The European Court of Human Rights in the well-known case Delfi AS vs. Licra (16th June 2015, § 110), established that the possibility for people to express themselves on the internet constitutes a new instrument for the exercise of the right to freedom of expression. Being a Spanish national, I wanted to dig further into the recent developments in the Jurisprudence of the Spanish Constitutional Court regarding the protection of fundamental rights in the light of the new technological developments. To better illustrate it, I have selected a recent case, the Recurso de Amparo (Appeal) STC 27/2020, de 24 de Febrero.
To start with, a brief introduction to the events that led to the ruling needs to be done. In March 2017, a local newspaper, La Voz de Zamora, published an article about a shooting with several images of the involved subjects. Much of the information about them was taken directly from their Facebook profiles. Mr. I.L.L sued La Voz de Zamora alleging that with the publication of the picture and some other personal data, his rights to privacy and self-image had been violated. On the contrary, the newspaper invoked the right to freedom of information and expression.
As established by the Spanish Constitutional Court (from now on, SCC), the rise of social media has led to a situation where users are no longer just consumers of the content provided by social networks, but are also the creators by sharing images, information and data about their lives. Hence, the rights to privacy, self-image and honor protected by article 18 of the Spanish Constitution might easily find themselves colliding with other rights.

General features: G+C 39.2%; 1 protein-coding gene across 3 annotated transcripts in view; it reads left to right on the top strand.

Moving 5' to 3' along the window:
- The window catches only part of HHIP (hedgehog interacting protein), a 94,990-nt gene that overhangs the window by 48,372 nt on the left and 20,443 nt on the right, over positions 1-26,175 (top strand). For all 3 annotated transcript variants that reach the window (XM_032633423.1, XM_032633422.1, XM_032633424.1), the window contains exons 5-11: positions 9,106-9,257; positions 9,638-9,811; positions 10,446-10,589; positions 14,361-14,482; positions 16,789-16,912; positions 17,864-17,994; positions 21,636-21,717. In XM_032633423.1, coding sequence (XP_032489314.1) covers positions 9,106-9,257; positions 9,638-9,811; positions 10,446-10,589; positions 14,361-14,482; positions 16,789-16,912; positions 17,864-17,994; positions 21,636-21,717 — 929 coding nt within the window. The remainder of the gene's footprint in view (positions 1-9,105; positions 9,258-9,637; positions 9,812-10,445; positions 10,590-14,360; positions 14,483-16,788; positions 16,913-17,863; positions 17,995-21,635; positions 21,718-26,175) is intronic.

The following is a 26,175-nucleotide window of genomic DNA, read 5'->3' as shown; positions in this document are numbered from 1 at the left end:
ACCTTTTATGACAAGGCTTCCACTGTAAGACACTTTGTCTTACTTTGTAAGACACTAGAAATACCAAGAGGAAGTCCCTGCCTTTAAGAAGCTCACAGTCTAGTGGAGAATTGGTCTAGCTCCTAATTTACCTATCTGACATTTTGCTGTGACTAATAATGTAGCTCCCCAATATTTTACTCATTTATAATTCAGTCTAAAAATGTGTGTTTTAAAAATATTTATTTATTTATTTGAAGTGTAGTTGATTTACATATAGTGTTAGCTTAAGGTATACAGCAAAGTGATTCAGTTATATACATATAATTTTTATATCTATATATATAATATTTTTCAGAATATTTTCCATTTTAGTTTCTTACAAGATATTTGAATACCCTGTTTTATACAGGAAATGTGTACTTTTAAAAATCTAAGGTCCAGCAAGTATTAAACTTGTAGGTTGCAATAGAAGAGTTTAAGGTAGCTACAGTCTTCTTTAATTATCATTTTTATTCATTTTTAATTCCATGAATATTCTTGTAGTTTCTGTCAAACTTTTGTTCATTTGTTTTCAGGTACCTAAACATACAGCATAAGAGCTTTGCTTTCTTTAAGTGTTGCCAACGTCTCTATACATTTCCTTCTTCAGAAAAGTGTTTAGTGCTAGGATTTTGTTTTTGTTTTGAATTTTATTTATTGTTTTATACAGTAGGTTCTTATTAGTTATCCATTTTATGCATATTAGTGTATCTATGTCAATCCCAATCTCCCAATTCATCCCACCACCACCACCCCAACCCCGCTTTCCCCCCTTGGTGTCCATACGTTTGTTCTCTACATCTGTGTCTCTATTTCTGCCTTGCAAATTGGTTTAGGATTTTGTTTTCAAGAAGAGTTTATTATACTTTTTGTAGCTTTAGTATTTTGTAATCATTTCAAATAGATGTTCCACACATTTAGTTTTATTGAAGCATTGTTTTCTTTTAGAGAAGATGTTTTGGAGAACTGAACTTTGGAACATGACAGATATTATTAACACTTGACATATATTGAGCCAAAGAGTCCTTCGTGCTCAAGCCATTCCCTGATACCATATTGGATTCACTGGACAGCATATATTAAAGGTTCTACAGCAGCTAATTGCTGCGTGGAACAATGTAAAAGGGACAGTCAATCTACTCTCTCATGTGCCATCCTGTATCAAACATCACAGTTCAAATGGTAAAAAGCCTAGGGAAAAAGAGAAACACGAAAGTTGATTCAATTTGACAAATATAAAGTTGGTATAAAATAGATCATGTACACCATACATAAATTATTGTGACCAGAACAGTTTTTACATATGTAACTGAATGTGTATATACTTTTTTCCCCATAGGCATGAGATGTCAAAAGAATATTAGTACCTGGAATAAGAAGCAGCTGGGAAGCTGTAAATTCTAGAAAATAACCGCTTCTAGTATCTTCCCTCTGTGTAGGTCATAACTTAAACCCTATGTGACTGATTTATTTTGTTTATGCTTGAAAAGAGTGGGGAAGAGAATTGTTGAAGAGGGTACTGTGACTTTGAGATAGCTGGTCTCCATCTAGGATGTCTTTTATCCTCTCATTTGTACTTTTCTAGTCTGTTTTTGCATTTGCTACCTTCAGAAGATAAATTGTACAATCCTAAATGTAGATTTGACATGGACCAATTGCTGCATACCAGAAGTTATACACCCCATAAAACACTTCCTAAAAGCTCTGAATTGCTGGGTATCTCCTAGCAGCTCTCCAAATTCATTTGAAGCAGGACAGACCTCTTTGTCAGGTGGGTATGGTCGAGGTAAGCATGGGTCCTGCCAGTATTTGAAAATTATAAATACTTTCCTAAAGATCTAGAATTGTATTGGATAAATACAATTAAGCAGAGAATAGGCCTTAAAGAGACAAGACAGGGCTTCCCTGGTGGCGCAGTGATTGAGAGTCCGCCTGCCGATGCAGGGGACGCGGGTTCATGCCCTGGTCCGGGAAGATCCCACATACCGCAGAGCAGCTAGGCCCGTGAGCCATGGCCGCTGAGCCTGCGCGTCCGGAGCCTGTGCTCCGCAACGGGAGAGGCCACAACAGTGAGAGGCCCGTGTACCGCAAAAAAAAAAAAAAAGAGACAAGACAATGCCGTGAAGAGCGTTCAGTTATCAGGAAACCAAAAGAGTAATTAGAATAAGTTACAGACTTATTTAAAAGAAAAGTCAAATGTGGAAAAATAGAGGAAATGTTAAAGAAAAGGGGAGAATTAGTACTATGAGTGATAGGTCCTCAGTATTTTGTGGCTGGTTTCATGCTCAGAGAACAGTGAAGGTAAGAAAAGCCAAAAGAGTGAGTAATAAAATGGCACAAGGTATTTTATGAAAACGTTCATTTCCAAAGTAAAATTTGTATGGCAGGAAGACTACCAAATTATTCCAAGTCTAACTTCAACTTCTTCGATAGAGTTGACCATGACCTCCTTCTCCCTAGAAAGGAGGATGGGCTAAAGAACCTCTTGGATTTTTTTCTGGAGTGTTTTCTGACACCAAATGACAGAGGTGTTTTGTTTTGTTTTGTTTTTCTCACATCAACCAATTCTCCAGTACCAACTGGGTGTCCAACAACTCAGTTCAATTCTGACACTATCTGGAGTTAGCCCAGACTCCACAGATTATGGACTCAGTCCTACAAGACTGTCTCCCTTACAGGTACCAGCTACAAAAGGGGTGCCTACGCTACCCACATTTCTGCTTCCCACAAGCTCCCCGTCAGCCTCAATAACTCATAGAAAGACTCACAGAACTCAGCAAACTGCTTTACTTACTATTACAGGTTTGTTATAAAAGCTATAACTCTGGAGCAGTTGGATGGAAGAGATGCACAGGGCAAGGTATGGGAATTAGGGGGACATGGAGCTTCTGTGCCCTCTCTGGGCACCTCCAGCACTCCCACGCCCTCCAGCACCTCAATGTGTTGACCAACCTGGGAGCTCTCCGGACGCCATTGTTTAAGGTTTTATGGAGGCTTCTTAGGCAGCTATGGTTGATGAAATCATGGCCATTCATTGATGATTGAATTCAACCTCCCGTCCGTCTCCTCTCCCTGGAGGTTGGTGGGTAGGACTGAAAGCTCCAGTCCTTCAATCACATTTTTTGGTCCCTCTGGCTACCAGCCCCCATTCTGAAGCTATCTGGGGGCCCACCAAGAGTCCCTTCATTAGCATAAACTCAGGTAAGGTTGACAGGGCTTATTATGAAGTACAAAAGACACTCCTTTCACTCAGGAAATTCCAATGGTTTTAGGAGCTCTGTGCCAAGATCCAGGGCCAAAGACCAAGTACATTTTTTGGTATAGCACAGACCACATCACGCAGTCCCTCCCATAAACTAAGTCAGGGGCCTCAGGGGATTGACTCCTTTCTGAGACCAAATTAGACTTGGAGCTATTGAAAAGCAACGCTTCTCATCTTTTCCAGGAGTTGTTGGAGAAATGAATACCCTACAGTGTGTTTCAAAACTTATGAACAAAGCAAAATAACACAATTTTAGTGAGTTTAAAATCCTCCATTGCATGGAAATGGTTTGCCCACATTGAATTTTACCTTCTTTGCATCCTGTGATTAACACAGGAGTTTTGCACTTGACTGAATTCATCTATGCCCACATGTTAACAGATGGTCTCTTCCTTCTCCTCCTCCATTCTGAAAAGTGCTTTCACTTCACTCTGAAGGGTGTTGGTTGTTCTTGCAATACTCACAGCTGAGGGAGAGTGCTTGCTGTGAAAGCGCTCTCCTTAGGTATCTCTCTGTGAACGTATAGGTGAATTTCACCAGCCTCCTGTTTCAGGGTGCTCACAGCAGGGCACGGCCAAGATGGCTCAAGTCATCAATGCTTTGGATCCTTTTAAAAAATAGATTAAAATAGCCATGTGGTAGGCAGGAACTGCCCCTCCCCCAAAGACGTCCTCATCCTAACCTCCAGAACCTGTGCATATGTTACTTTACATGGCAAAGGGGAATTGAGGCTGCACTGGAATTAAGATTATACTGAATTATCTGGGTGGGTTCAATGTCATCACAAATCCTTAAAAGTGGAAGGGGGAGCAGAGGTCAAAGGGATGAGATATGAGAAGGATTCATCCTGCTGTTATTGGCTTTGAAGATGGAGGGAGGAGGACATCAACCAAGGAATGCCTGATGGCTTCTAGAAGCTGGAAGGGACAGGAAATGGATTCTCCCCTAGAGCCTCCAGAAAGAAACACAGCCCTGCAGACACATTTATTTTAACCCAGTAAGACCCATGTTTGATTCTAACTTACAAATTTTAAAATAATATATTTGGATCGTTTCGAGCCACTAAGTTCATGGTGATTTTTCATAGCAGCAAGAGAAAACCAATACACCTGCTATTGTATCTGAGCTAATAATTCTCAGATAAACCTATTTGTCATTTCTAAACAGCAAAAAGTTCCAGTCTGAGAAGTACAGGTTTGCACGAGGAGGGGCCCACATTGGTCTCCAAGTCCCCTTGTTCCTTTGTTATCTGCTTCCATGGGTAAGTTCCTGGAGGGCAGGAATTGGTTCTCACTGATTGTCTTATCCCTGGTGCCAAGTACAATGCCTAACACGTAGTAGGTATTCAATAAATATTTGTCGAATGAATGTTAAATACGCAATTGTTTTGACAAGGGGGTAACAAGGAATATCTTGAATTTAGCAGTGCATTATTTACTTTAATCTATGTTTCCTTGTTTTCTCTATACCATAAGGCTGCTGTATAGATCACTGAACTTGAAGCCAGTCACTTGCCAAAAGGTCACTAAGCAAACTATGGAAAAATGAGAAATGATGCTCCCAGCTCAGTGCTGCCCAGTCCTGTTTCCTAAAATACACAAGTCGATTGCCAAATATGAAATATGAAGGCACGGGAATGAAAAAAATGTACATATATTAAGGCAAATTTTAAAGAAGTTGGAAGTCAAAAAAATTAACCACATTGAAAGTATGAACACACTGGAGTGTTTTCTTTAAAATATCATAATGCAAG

It is thus necessary to highlight what the SCC has established in the last years regarding the protection of fundamental rights in the social media era. Their jurisprudence states that even if citizens decide to share personal content on social media, there is still a part of private life that must be protected, specifically in those situations where users haven’t explicitly consented to the reproduction and dissemination of it.
Getting back to our case, that never happened. The accused newspaper never asked for the consent and, after being sued, alleged that when users register on Facebook, they accept the Statement of Rights and Responsibilities, which states in clause 2.4: When you publish content or information using the Public setting, it means that you are allowing everyone, including people off of Facebook, to access and use that information, and to associate it with you.
Finally, we have to take into consideration the SCC doctrine regarding the collision between the right to self-image and the right to be informed. As established in numerous sentences of the SCC, the right to self-image is not an absolute and unconditional right, so when it collides with other constitutional rights, such as the right to freedom of expression and freedom of information, there needs to be a balance between the two in order to decide which needs a higher level of protection.
To sum up, the SCC concluded that, even if the purpose of the information was to explain an event that might be of public interest, there is not a proportional relation between freedom of information and the respect to the right of self-image. Taking the image from Facebook without the explicit consent of the user causes a disproportionate harm to the latter right, which prevails upon the former, and thus, the Court ruled against La Voz de Zamora.
Sentencia del Tribunal Constitucional 27/2020 de 24 de Febrero. Ponente: magistrado Juan Antonio Xiol Ríos.
Miguel Ángel Presno Linera, La libertad de expresión en Internet y las redes sociales: análisis jurisprudencial, publicato nella Revista Catalana de Dret Públic